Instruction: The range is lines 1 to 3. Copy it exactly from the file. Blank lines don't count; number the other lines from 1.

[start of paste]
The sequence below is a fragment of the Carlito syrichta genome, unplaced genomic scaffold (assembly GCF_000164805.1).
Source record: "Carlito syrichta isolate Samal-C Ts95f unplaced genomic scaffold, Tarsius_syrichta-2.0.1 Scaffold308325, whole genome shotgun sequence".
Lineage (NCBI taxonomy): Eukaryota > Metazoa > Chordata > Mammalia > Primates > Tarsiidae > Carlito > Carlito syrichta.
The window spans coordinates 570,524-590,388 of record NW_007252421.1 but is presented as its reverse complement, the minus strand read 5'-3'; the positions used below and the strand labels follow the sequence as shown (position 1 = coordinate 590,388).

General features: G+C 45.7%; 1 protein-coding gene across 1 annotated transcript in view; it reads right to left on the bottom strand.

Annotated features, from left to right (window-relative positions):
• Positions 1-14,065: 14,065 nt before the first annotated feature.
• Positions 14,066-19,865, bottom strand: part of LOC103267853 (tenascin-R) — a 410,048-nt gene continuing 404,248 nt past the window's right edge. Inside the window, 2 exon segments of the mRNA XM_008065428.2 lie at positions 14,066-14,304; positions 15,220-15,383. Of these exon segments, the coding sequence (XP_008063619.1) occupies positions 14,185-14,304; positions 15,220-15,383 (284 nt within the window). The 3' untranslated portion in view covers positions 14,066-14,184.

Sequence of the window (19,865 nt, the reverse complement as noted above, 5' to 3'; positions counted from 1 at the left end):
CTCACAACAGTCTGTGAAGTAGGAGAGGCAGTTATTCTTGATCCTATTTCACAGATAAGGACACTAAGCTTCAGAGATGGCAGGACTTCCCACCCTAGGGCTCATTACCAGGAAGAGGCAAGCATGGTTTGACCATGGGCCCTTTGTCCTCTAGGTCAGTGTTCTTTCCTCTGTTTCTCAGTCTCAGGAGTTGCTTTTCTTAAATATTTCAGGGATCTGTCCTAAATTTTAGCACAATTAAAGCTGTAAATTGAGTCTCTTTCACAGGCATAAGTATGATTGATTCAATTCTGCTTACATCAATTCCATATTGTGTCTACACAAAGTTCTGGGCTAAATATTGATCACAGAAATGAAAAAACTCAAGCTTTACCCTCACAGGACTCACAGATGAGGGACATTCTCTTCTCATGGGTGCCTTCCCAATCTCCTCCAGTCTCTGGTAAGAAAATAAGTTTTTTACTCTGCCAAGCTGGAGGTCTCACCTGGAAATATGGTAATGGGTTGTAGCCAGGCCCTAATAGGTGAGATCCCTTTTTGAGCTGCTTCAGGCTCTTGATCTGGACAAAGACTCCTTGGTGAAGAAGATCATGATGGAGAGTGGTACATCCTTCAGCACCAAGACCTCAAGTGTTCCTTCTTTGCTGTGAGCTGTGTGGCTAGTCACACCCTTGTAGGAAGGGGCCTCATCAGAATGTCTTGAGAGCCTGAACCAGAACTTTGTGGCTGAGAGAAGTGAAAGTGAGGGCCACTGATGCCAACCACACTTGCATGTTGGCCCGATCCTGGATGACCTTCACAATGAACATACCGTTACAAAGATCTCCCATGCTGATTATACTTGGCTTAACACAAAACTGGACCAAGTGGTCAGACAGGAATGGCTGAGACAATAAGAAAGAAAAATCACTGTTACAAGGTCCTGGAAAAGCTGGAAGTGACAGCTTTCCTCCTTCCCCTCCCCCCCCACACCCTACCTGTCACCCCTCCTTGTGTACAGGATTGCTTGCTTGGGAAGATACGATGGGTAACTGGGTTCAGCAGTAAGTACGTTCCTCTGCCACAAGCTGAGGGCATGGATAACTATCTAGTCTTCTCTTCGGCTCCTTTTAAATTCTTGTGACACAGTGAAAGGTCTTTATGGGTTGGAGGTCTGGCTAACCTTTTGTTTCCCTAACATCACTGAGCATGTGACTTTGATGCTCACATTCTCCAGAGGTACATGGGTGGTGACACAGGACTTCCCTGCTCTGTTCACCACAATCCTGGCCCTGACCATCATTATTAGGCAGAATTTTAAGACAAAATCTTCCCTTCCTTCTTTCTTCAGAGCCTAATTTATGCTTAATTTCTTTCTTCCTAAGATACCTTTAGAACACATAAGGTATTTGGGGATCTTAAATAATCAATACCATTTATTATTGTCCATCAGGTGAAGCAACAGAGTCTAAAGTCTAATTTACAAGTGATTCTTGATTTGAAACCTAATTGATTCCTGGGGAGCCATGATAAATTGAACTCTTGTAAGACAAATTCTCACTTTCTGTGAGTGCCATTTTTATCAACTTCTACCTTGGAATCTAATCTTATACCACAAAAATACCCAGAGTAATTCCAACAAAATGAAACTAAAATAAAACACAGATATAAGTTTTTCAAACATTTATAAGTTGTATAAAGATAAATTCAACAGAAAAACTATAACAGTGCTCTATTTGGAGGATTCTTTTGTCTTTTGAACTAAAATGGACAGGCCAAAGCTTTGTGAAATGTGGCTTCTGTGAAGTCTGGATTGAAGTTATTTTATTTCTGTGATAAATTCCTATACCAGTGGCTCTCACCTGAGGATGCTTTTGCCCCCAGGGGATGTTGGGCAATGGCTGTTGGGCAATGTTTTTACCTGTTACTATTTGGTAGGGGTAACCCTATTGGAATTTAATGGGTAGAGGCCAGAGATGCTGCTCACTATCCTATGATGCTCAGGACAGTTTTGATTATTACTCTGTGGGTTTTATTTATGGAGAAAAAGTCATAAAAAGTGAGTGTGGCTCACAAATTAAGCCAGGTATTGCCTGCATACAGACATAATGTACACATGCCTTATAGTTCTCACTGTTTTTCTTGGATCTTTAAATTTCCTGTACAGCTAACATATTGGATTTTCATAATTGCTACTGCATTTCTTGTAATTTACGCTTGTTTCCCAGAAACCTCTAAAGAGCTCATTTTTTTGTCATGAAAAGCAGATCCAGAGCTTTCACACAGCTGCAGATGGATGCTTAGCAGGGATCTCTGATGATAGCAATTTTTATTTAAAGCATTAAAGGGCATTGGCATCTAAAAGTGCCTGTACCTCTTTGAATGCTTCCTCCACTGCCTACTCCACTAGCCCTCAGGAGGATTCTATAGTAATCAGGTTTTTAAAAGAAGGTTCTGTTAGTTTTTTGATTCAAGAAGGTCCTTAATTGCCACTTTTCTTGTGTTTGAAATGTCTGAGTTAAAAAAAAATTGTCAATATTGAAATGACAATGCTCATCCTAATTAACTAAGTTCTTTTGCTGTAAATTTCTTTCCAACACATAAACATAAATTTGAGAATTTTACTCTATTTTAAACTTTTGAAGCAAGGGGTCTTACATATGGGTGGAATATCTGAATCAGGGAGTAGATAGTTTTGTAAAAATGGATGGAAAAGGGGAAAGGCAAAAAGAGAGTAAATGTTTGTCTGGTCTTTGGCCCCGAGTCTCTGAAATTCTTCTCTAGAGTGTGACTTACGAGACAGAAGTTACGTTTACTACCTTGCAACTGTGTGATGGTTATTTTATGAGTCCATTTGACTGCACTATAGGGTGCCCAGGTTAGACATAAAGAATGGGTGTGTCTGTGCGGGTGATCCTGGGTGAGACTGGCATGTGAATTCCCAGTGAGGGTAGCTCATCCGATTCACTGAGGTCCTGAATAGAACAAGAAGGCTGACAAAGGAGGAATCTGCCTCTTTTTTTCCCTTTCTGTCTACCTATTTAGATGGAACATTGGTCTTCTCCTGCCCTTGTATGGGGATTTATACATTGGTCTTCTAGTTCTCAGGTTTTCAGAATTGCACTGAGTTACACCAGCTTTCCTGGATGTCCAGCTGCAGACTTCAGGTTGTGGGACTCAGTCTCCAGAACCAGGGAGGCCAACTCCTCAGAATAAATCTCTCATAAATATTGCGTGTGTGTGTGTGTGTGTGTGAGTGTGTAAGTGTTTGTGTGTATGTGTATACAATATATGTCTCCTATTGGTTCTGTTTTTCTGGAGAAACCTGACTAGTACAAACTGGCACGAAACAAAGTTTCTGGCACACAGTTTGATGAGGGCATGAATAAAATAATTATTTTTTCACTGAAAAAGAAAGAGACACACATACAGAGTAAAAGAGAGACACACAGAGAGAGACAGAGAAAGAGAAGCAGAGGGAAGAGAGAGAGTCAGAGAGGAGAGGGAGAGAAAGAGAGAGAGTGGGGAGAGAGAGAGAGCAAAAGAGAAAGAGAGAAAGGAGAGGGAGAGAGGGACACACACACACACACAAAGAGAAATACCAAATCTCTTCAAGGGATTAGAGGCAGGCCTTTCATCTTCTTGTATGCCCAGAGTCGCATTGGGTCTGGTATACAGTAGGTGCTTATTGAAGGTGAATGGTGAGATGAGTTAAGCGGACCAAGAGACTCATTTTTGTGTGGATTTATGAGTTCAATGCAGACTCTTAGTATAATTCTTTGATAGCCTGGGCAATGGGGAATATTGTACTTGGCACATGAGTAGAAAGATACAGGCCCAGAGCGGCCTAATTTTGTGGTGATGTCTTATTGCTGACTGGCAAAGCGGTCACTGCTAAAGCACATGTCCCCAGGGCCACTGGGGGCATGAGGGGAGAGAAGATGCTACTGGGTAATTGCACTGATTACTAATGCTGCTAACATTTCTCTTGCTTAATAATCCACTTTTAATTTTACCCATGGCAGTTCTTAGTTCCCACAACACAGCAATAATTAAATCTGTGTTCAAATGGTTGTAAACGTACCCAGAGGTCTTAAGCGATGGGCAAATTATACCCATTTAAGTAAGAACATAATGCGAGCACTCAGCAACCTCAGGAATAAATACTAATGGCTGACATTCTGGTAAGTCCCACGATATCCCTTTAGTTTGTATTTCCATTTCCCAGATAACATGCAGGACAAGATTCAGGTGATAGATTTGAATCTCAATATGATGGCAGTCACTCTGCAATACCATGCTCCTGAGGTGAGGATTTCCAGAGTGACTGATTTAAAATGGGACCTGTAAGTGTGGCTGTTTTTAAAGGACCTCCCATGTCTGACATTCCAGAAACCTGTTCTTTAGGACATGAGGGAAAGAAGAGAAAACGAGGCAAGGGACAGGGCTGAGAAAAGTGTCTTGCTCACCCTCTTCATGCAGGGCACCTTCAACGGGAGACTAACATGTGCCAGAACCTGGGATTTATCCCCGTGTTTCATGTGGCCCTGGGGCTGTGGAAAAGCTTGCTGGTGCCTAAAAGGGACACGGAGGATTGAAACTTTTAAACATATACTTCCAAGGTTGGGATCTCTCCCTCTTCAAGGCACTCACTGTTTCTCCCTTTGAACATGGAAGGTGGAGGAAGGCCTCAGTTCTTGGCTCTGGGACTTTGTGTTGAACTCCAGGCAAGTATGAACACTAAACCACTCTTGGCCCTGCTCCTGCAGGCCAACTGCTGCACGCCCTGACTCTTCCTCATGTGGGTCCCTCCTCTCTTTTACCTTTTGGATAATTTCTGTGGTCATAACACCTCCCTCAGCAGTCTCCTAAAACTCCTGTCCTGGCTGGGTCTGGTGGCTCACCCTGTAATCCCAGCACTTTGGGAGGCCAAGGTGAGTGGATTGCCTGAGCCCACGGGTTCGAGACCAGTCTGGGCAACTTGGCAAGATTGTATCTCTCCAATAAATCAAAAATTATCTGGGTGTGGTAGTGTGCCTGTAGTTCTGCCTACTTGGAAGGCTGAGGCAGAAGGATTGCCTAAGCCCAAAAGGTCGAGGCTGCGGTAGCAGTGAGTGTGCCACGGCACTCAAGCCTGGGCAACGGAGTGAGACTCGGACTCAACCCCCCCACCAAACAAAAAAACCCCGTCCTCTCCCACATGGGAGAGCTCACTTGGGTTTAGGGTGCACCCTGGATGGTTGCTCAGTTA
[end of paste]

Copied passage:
The sequence below is a fragment of the Carlito syrichta genome, unplaced genomic scaffold (assembly GCF_000164805.1).
Source record: "Carlito syrichta isolate Samal-C Ts95f unplaced genomic scaffold, Tarsius_syrichta-2.0.1 Scaffold308325, whole genome shotgun sequence".
Lineage (NCBI taxonomy): Eukaryota > Metazoa > Chordata > Mammalia > Primates > Tarsiidae > Carlito > Carlito syrichta.